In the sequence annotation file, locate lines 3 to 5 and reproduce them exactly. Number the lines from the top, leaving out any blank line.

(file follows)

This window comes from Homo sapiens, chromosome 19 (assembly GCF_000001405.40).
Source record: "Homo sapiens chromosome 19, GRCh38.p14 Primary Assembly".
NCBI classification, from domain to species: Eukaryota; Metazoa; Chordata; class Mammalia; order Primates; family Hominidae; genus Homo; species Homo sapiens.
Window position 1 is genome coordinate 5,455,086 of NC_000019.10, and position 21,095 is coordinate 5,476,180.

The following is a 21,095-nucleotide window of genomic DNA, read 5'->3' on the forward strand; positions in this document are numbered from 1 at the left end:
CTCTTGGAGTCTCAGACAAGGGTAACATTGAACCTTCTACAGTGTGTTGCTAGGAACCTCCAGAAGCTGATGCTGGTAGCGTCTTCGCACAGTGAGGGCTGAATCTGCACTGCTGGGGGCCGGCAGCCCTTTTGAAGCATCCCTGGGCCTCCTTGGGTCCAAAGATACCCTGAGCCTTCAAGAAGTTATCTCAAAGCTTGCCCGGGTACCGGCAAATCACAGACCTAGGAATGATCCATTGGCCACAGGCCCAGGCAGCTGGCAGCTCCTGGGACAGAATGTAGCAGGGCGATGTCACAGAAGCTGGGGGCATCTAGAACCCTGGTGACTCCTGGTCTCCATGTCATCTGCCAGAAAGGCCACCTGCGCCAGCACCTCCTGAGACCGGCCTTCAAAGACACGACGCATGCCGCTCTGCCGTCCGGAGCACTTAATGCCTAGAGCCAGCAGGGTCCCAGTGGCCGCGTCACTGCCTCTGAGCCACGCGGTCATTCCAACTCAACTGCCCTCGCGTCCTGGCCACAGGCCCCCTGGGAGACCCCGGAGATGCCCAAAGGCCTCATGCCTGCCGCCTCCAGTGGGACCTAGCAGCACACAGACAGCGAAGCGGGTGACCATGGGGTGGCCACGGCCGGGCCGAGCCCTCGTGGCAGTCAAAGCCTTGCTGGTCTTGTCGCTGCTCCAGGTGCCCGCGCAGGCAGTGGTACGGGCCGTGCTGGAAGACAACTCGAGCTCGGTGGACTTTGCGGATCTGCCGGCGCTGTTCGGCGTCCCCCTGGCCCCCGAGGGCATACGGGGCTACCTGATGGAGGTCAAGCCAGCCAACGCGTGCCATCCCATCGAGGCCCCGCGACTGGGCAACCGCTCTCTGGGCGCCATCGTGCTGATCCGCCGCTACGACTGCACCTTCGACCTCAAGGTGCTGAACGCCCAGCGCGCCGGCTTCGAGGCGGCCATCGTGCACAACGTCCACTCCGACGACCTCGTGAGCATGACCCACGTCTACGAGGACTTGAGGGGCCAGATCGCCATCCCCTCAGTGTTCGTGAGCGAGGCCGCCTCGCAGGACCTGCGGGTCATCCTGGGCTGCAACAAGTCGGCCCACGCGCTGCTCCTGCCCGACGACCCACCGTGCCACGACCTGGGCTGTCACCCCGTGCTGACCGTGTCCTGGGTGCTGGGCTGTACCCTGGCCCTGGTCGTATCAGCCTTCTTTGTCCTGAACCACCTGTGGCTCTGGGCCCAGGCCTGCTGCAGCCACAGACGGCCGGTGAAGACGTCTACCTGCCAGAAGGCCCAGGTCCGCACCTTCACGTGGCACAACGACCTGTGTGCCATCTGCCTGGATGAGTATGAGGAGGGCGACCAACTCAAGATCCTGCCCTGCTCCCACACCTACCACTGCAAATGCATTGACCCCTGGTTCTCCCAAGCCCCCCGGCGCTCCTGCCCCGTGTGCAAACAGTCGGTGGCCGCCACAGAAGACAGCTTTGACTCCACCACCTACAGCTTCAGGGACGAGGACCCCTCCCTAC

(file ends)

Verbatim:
NCBI classification, from domain to species: Eukaryota; Metazoa; Chordata; class Mammalia; order Primates; family Hominidae; genus Homo; species Homo sapiens.
Window position 1 is genome coordinate 5,455,086 of NC_000019.10, and position 21,095 is coordinate 5,476,180.

The following is a 21,095-nucleotide window of genomic DNA, read 5'->3' on the forward strand; positions in this document are numbered from 1 at the left end: